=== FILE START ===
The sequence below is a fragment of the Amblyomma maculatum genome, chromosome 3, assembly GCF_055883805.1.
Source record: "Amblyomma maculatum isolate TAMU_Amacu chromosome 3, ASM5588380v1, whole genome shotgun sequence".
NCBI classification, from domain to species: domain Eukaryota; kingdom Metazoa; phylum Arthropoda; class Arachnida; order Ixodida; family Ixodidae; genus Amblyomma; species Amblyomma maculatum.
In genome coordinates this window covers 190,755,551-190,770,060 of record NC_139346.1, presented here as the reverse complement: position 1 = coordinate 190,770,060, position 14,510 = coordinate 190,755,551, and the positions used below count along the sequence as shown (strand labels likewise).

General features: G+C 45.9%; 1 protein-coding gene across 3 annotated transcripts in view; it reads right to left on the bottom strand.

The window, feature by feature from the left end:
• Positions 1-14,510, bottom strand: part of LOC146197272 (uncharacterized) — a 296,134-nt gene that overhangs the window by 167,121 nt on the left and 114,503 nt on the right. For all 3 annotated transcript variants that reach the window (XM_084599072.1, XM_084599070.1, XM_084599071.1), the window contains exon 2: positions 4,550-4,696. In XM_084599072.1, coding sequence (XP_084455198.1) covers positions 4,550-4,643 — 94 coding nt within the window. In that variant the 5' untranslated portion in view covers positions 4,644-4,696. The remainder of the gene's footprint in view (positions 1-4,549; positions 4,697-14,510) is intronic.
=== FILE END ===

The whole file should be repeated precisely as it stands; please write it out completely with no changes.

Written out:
The sequence below is a fragment of the Amblyomma maculatum genome, chromosome 3, assembly GCF_055883805.1.
Source record: "Amblyomma maculatum isolate TAMU_Amacu chromosome 3, ASM5588380v1, whole genome shotgun sequence".
NCBI classification, from domain to species: domain Eukaryota; kingdom Metazoa; phylum Arthropoda; class Arachnida; order Ixodida; family Ixodidae; genus Amblyomma; species Amblyomma maculatum.
In genome coordinates this window covers 190,755,551-190,770,060 of record NC_139346.1, presented here as the reverse complement: position 1 = coordinate 190,770,060, position 14,510 = coordinate 190,755,551, and the positions used below count along the sequence as shown (strand labels likewise).

General features: G+C 45.9%; 1 protein-coding gene across 3 annotated transcripts in view; it reads right to left on the bottom strand.

The window, feature by feature from the left end:
• Positions 1-14,510, bottom strand: part of LOC146197272 (uncharacterized) — a 296,134-nt gene that overhangs the window by 167,121 nt on the left and 114,503 nt on the right. For all 3 annotated transcript variants that reach the window (XM_084599072.1, XM_084599070.1, XM_084599071.1), the window contains exon 2: positions 4,550-4,696. In XM_084599072.1, coding sequence (XP_084455198.1) covers positions 4,550-4,643 — 94 coding nt within the window. In that variant the 5' untranslated portion in view covers positions 4,644-4,696. The remainder of the gene's footprint in view (positions 1-4,549; positions 4,697-14,510) is intronic.